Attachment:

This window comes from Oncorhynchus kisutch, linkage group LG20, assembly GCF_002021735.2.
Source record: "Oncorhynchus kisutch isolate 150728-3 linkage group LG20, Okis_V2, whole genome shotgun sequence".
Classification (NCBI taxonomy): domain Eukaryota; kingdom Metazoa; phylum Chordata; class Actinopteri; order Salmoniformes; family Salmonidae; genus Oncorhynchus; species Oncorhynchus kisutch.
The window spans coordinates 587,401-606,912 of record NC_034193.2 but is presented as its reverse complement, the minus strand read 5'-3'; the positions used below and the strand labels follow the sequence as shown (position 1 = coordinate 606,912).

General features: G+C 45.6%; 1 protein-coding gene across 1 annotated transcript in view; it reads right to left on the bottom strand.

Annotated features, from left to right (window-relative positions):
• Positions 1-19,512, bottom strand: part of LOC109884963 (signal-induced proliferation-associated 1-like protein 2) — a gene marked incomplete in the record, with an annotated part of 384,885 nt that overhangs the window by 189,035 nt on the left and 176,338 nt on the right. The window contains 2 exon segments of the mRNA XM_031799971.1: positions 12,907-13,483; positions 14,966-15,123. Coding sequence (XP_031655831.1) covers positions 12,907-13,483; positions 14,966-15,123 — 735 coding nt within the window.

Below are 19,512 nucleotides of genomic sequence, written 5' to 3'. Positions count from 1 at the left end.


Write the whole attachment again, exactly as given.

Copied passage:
This window comes from Oncorhynchus kisutch, linkage group LG20, assembly GCF_002021735.2.
Source record: "Oncorhynchus kisutch isolate 150728-3 linkage group LG20, Okis_V2, whole genome shotgun sequence".
Classification (NCBI taxonomy): domain Eukaryota; kingdom Metazoa; phylum Chordata; class Actinopteri; order Salmoniformes; family Salmonidae; genus Oncorhynchus; species Oncorhynchus kisutch.
The window spans coordinates 587,401-606,912 of record NC_034193.2 but is presented as its reverse complement, the minus strand read 5'-3'; the positions used below and the strand labels follow the sequence as shown (position 1 = coordinate 606,912).

General features: G+C 45.6%; 1 protein-coding gene across 1 annotated transcript in view; it reads right to left on the bottom strand.

Annotated features, from left to right (window-relative positions):
• Positions 1-19,512, bottom strand: part of LOC109884963 (signal-induced proliferation-associated 1-like protein 2) — a gene marked incomplete in the record, with an annotated part of 384,885 nt that overhangs the window by 189,035 nt on the left and 176,338 nt on the right. The window contains 2 exon segments of the mRNA XM_031799971.1: positions 12,907-13,483; positions 14,966-15,123. Coding sequence (XP_031655831.1) covers positions 12,907-13,483; positions 14,966-15,123 — 735 coding nt within the window.

Below are 19,512 nucleotides of genomic sequence, written 5' to 3'. Positions count from 1 at the left end.